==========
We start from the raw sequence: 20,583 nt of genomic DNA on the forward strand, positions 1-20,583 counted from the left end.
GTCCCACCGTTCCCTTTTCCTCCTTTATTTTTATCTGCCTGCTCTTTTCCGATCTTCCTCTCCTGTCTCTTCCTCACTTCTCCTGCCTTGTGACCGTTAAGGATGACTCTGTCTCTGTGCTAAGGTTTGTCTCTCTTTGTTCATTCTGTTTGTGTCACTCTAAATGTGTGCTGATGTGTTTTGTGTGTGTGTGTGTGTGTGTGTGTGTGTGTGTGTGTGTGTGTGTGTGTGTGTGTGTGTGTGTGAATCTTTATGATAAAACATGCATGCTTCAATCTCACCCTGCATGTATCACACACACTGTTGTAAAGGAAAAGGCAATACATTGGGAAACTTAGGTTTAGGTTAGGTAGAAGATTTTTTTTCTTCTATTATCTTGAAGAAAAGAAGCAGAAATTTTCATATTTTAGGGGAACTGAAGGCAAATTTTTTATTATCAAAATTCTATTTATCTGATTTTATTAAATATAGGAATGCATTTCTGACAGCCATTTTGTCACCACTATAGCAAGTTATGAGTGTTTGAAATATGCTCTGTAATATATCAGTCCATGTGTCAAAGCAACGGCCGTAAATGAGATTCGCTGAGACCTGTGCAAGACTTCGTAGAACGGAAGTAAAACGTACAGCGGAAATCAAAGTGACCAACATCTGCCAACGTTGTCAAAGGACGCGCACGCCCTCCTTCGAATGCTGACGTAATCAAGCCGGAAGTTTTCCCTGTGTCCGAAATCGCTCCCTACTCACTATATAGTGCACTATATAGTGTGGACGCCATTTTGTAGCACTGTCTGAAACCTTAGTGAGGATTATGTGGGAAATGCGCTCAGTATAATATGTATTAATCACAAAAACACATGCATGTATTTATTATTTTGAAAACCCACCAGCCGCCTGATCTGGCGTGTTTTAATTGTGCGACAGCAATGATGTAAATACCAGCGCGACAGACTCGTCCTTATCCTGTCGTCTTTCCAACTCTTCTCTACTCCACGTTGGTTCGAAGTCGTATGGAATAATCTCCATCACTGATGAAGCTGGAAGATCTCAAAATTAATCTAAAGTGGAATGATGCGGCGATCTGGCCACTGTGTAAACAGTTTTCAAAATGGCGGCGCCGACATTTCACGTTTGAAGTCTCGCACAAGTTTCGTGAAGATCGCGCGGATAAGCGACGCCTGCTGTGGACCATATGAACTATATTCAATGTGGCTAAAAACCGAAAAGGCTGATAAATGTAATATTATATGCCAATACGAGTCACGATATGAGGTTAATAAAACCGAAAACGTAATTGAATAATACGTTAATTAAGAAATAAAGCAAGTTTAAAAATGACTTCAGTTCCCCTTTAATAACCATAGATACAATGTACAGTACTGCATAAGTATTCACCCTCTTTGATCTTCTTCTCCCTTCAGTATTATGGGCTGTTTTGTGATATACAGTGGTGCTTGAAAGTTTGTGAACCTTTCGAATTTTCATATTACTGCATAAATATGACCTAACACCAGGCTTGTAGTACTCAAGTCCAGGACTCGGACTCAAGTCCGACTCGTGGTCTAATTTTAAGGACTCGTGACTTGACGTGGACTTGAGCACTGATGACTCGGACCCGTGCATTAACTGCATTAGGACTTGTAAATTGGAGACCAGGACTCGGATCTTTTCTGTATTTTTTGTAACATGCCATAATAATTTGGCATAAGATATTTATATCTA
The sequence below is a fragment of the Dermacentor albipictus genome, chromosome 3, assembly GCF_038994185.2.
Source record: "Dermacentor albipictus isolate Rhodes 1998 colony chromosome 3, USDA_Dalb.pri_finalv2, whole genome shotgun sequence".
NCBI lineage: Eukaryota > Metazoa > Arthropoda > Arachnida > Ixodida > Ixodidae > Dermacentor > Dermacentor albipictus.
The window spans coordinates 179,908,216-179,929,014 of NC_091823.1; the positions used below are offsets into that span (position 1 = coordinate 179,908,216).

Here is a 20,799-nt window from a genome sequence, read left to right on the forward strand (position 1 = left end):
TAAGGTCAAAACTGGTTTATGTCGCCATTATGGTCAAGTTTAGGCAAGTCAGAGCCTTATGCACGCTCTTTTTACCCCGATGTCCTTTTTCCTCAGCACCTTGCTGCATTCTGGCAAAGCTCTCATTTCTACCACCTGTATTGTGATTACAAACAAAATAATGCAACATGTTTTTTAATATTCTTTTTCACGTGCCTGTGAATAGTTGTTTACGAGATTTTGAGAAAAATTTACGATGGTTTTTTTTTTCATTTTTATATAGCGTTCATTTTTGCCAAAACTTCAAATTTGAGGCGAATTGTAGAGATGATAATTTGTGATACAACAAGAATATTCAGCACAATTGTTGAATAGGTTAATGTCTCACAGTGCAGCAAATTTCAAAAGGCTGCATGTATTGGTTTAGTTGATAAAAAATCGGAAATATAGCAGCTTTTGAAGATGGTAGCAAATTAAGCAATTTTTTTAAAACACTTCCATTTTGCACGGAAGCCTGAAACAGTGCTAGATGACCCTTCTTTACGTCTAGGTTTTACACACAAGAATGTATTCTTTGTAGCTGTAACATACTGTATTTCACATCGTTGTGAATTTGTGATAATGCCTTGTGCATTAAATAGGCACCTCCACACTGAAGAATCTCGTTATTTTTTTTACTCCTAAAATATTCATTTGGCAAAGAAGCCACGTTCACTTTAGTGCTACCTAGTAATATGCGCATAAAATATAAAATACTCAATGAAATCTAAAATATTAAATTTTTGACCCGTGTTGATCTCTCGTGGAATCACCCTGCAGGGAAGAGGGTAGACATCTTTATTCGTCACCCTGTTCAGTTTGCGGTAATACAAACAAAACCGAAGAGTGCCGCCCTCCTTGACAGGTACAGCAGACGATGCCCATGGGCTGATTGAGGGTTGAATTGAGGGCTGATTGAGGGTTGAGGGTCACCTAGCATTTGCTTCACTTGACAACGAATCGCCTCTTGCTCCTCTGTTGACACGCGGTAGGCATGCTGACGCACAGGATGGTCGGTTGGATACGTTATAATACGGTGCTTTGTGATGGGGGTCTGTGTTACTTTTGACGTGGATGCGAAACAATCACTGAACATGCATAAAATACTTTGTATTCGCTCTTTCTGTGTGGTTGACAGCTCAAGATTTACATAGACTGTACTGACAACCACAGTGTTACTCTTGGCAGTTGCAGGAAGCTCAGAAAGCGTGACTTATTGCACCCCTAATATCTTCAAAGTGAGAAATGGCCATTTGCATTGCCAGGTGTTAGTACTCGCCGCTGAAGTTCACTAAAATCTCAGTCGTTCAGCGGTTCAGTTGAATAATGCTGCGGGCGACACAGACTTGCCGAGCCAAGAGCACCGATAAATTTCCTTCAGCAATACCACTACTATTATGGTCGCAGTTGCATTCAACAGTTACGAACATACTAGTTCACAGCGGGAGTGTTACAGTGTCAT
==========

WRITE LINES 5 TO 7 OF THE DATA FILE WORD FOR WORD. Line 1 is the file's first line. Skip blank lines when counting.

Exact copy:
NCBI lineage: Eukaryota > Metazoa > Arthropoda > Arachnida > Ixodida > Ixodidae > Dermacentor > Dermacentor albipictus.
The window spans coordinates 179,908,216-179,929,014 of NC_091823.1; the positions used below are offsets into that span (position 1 = coordinate 179,908,216).

Here is a 20,799-nt window from a genome sequence, read left to right on the forward strand (position 1 = left end):